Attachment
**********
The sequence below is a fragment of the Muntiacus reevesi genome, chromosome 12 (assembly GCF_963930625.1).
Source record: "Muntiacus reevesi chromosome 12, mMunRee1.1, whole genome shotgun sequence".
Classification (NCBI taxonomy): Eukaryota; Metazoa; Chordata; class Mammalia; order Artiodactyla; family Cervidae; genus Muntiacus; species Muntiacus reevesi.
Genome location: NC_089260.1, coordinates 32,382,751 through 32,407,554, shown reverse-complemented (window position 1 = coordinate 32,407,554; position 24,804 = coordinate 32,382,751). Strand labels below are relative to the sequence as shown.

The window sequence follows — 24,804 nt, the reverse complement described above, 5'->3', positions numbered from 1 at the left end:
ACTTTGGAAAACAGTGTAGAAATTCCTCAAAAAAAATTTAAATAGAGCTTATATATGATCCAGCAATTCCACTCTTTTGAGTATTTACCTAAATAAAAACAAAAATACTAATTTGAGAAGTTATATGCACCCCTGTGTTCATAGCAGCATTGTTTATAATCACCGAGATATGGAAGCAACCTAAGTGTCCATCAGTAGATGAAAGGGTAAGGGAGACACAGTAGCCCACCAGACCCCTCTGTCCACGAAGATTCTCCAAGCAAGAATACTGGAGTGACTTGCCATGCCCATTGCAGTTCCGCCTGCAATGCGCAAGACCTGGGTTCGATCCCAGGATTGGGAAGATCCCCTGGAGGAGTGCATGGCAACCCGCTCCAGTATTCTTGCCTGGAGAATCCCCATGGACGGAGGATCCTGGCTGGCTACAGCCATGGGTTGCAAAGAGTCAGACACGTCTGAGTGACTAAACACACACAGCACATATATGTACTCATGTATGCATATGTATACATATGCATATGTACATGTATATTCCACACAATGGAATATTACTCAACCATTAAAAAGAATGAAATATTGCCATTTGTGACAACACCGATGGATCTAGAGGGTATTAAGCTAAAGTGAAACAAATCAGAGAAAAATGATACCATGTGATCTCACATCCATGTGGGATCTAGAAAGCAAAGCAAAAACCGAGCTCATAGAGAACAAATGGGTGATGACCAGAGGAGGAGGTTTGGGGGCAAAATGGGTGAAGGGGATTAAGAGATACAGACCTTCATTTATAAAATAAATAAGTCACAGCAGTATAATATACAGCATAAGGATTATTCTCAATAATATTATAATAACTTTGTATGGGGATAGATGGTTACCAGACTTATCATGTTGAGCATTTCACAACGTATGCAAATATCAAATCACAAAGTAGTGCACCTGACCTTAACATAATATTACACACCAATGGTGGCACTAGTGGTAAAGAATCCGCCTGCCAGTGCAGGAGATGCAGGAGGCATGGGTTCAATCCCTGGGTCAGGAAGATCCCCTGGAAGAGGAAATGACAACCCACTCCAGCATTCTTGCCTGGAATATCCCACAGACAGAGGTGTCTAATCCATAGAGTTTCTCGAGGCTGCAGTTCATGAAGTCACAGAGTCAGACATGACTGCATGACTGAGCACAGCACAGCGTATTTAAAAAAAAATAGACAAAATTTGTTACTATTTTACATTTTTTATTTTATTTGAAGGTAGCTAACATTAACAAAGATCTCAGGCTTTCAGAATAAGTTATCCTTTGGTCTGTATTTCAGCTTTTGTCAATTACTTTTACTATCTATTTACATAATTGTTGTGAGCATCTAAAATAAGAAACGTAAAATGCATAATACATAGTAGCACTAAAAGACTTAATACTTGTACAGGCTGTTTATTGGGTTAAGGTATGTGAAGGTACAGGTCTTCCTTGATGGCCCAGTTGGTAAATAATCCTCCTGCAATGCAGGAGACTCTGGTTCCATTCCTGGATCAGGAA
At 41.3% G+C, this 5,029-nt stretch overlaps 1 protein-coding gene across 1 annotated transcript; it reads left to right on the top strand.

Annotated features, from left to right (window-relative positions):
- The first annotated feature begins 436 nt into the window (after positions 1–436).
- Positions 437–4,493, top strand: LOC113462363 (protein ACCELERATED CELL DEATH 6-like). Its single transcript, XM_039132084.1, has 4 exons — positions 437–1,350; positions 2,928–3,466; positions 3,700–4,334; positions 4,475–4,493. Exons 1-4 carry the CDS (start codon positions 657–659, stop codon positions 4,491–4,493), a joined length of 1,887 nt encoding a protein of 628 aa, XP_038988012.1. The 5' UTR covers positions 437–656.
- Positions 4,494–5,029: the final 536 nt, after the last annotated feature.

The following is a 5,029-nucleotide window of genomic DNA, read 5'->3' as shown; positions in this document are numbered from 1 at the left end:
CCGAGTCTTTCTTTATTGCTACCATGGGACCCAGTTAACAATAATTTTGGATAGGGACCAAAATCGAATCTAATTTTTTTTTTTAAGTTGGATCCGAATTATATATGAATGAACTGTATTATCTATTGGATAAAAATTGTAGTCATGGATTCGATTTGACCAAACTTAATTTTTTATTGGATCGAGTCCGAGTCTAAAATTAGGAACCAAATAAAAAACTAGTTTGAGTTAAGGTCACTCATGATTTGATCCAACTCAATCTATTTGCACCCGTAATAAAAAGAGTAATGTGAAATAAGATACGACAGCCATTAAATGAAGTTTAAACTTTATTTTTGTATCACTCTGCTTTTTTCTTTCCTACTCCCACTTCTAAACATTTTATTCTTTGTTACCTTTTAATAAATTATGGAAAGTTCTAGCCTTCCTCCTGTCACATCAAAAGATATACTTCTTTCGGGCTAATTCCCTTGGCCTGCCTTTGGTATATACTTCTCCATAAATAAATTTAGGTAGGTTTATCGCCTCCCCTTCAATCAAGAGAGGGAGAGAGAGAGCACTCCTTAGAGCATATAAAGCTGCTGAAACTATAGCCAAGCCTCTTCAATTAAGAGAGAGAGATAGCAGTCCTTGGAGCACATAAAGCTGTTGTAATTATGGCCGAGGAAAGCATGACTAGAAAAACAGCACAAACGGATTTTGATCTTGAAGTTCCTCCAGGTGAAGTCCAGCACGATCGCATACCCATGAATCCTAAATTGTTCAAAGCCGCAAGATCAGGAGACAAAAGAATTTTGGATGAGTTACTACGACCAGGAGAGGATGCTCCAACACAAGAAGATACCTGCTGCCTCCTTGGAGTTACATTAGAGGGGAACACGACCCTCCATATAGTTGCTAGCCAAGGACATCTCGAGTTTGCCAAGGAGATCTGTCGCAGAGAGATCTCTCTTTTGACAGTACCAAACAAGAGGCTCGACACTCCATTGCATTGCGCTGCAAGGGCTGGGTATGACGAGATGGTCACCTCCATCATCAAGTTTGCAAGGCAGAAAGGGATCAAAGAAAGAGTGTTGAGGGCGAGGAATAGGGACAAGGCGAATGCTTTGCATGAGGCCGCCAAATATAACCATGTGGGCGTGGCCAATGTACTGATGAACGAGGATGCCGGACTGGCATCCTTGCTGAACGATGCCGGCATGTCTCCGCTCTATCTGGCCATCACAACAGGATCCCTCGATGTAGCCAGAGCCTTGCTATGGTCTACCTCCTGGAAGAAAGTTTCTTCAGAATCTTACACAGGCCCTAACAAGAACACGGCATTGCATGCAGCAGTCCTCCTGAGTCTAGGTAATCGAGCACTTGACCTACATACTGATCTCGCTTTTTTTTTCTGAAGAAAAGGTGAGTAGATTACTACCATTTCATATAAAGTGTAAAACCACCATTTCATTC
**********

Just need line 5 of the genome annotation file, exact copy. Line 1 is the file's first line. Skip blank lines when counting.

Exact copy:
The window sequence follows — 24,804 nt, the reverse complement described above, 5'->3', positions numbered from 1 at the left end: